Five Indian Land High School seniors are celebrating a big win and planning a trip to state competition in a small, but rapidly growing competition in robotics.
The students and their team sponsor, engineering instructor John Marlette, worked hard to design, create and bring to life a robot that can play a mechanized version of basketball. They took first place in the first S.C. VEX Robotics Qualifier held Oct. 10 at Indian Land High. Eighteen teams competed in the invitational tournament.
Marlette said it takes a special kind of student to excel in robotics.
“They are on teams of about four to eight and they have to work well together,” he said. “They have to have a high level of math skills, drawing skills and mechanical skills to have to put the robots together. They also have to be good in English because they have to document all this.”
The team at Indian Land High is the first to qualify for the state-level competition, scheduled for March. Senior Dylan Kensler said being among the first to compete really was quite an advantage.
“We worked really hard on the robot to get it better than everyone else’s because we figured this competition would be the easiest to win because everyone wouldn’t be completely prepared for it,” he said.
Kensler said he plans on applying to Clemson to major in chemical engineering, but he also wants to get involved in mechanical engineering.
Marlette said like Kensler, the students on the team have to be well-rounded and focused. Senior Alex Boggess is another student who helped the team perform at its highest level. Boggess was one of the first students on the robotics team when it formed at ILHS three years ago.
“I want to be a robotics major at WPI (Worcester Polytechnic Institute) and this definitely looks good as a student before college, but really, I get so much joy out of it,” he said.
The team members said even though they won their qualifier, they don’t plan to just cool their heels until state competition in March. They’ve got a lot of work to do.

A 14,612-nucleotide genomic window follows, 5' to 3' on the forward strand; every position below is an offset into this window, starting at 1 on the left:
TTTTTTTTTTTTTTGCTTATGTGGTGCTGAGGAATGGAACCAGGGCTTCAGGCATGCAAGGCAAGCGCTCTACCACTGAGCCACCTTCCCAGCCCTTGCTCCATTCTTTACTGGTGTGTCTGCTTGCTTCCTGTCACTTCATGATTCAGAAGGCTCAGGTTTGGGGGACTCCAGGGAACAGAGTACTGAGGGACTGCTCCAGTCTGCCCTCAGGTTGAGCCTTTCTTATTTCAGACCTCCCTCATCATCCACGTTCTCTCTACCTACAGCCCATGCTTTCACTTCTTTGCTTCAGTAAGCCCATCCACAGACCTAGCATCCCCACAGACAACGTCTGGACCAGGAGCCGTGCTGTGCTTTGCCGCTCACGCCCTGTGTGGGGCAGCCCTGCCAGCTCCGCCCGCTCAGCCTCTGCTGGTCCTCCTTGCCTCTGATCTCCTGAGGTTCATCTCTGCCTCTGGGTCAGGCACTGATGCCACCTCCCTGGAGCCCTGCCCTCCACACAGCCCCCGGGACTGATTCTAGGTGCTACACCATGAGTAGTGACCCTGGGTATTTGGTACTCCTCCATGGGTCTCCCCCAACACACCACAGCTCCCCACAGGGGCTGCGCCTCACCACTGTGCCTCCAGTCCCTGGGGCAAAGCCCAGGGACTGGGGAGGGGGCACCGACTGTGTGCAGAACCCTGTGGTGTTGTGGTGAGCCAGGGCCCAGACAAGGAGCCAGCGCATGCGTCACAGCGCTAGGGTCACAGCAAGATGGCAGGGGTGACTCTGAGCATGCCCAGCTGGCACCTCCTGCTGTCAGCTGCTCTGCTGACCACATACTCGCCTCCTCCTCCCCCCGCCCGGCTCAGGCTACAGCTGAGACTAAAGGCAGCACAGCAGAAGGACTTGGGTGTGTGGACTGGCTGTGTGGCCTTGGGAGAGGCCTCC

“We are making the robot more consistent and fixing some problems with wiring and making it more powerful for state (competition),” Kensler said.
For them, it’s not just about the individual doing well – it’s about the team working hard to achieve a common goal, just like any other sport.
“One person may not see something specific that another person might see,” Boggess said. “With a bunch of people we can evaluate ways to come up with many solutions and then we can all together figure out the best solution.”
Marlette said he owes much of the team’s success to the retiree volunteers.
“There are four or five of them that come every single week and give my students ideas on how to make their robots better,” he said. “It is a great match up with their knowledge and willingness to help the next generation of engineers.”
The volunteers, who also served as judges during the qualifier, are more than capable to help out; One was a material tester on NASA’s moon rover mission.
“Some of our Sun City volunteers help a lot,” Boggess said. “We basically started with nothing.”
Marlette said even though the robotics competition started small when the ILHS team formed several years ago, it’s grown by leaps and bounds. He estimates there are roughly 120 teams in the state.
“When we started this four years ago there were only 30 teams in the state. We have grown gangbusters on this,” he said.
To see a video from the competition at Indian Land, go to the RECFoundation channel on YouTube.
Rutland: firstname.lastname@example.org, @kt_belle